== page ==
Follow-up to our post on breastshield sizing: The In and Out of Breastshield Sizing …
Question from a pumping mom:
Wondering if you have any suggestions for a problem I have. I recently bought a Medela Harmony manual pump, but the breast shield that came with it was too big. I ordered the smallest size (21mm) and it still seems too big. My areola gets pulled into the shaft and is too uncomfortable to pump. My nipples are probably only about 8mm in diameter… maybe 10 at the most. Is it possible/advisable to use nipple shields with the pump, and do you think this would work?
Reply from Lactation Care:
Thank you for your email. I’m sorry to hear that you are having such an uncomfortable time pumping with the harmony pump. Nipples measuring 8-10 mm in diameter are a bit smaller than average but certainly within the normal range. The problem is not your nipples! The problem lies with the limitations of the tool being utilized for the purpose of milk expression.
You may benefit from having an IBCLC lactation consultant observe you pumping so as to make the most targeted suggestions for your situation. Depending on your location, you could use zipmilk.org or ilca.org for searchable databases of IBCLCs in your area based on your zip code. If you are in the Boston area, we would be an available resource for you. It’s always most helpful to us to actually see pumping in action to make the most helpful suggestions.
Not having the benefit of seeing you pump, some suggestions I might make are:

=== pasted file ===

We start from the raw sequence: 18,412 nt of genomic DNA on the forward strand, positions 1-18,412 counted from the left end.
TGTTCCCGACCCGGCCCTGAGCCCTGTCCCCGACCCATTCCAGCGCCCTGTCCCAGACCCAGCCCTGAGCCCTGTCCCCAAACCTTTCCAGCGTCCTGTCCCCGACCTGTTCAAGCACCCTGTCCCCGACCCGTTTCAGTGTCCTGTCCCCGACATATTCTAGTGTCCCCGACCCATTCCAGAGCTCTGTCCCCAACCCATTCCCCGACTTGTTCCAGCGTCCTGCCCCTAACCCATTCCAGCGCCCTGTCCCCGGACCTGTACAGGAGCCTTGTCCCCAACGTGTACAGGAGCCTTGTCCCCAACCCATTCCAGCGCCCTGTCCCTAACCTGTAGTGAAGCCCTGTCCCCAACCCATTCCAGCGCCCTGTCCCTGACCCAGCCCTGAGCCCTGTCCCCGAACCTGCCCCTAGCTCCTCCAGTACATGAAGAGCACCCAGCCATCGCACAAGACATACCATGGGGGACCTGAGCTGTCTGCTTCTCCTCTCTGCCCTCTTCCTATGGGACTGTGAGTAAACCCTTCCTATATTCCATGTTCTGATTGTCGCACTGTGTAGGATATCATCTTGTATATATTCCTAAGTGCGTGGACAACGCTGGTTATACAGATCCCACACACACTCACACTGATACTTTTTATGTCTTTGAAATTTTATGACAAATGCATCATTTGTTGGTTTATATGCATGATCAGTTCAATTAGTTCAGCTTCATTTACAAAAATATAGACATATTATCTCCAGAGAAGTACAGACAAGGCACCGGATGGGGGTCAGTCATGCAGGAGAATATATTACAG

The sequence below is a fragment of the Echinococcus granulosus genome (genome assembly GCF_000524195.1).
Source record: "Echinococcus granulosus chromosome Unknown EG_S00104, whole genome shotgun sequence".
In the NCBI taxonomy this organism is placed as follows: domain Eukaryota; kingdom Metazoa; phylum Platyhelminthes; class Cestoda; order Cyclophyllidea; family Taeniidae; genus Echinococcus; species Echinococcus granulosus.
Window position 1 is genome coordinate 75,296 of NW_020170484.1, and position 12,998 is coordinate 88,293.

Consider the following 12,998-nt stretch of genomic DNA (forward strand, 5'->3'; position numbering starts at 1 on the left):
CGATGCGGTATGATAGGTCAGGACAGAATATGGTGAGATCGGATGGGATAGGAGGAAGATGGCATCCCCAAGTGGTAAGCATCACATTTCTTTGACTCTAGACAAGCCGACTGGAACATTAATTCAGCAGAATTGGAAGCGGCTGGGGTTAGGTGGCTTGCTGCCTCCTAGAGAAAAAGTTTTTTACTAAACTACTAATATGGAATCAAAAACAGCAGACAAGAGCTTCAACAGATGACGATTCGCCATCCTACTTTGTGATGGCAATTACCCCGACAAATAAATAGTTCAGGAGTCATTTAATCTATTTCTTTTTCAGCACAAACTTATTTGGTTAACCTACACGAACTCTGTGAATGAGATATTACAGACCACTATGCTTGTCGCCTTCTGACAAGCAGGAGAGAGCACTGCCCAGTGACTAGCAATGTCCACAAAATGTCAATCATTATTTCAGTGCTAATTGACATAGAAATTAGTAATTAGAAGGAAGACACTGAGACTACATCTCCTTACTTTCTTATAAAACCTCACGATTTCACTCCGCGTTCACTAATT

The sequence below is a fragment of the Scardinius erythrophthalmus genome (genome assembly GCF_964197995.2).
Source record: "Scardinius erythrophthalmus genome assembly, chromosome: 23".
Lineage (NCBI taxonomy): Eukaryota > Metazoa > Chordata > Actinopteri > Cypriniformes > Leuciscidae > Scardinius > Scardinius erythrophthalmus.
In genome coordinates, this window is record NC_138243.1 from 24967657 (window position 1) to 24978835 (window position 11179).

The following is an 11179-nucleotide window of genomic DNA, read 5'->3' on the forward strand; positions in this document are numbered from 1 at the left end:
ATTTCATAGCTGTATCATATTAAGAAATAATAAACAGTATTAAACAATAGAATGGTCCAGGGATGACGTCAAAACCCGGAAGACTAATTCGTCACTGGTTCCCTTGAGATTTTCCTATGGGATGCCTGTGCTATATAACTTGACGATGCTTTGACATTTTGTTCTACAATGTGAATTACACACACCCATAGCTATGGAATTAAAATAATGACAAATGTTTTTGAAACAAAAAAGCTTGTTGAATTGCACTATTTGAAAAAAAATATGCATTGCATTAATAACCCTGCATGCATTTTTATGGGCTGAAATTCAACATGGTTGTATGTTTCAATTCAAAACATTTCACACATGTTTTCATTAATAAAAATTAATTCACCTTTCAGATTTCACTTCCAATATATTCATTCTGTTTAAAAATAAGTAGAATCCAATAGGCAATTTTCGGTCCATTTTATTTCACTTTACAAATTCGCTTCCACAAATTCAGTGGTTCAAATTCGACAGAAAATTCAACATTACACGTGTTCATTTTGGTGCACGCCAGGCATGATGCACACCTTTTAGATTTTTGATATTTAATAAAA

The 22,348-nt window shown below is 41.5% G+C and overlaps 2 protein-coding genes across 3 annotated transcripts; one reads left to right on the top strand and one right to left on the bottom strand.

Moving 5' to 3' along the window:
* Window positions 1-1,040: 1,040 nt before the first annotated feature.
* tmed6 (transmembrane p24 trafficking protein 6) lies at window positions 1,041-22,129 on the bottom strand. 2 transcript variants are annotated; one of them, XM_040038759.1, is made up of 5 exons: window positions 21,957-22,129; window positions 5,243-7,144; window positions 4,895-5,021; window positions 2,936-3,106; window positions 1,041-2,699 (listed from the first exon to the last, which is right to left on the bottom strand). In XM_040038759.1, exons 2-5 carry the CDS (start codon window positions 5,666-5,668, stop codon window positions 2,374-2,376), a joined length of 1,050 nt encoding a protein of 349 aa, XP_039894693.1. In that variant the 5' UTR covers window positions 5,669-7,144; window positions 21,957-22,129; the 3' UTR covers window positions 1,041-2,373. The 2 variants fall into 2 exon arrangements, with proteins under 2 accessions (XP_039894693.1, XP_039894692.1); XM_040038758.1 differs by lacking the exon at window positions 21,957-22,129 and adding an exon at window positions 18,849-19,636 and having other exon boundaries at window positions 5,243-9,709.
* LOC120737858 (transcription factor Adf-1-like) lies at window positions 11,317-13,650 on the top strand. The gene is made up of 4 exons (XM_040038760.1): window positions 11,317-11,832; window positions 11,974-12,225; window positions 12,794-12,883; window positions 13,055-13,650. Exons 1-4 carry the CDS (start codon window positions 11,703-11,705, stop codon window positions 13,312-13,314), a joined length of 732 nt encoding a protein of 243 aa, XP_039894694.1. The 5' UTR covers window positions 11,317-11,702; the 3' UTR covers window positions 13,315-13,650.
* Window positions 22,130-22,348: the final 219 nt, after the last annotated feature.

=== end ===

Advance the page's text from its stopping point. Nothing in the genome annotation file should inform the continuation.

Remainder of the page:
- Try a different pump, one with an adjustable pressure setting. The pressure on the Harmony is fixed and quite high when used in the expression mode. Some women with smaller nipples have more success pumping at a lower pressure setting. A better quality electric pump would have adjustable pressure. You could hand pump and adjust the pressure if utilizing the piston and cylinder assembly for a Lactina or EnDeare. The photo below shows the Lactina piston and cylinder.
- Consider learning the art of hand expression. Most manual pumps are suitable for just occasional pumping. You may find it more comfortable and effective to hand express your milk. You can find a great resource for learning the hand expression technique from Jane Morton, IBCLC on the Stanford University website. Be warned, it’s a video, close up and detailed. You may not want to view it while traveling on a crowded city bus 😉
- Some moms find silicone breast shields to be more comfortable. You may want to try that as another option. Medela has discontinued their silicone shield. Other manufacturers, like Ameda still make them. Be warned, an Ameda silicone shield would not be compatible with a Medela pump, Ameda’s inserts are 25mm at the base. You’d have to purchase an Ameda pump just to test drive that theory.
- If you are game to experiment a bit, you could try to retain your areola by modifying a 16 mm silicone nipple shield by cutting off the nipple tip, about halfway down the shaft and applying it to your nipples prior to pumping with the 21 mm flange. This might offer just enough resistance to hold your areola back and give your nipple 16 mm of wiggle room. Use a very sharp blade or straight razor to make the cut as you do not want any ragged edges. Be warned, this is totally me thinking outside the box and untested by us! I don’t know if it would work at all, but I’d be curious to know if you try it. Be warned too, that any mom using a nipple shield for any period of time runs the risk of potentially lessening the stimulation to the breast and should take steps to ensure adequate drainage of the breast and maintenance of supply. It may also be a lot of fuss if you’re just looking for occasional use. Hand expression is by far the most parsimonious solution. Hand expression provides the added benefit of resulting in “cleaner” milk that is higher in fat and protein than milk expressed by a vacuum pump. Something to consider…
I hope this info has been helpful! Good luck! Consider getting some hands on help from a qualified lactation expert if you continue to struggle with this issue.
Andrea Jorgensen, IBCLC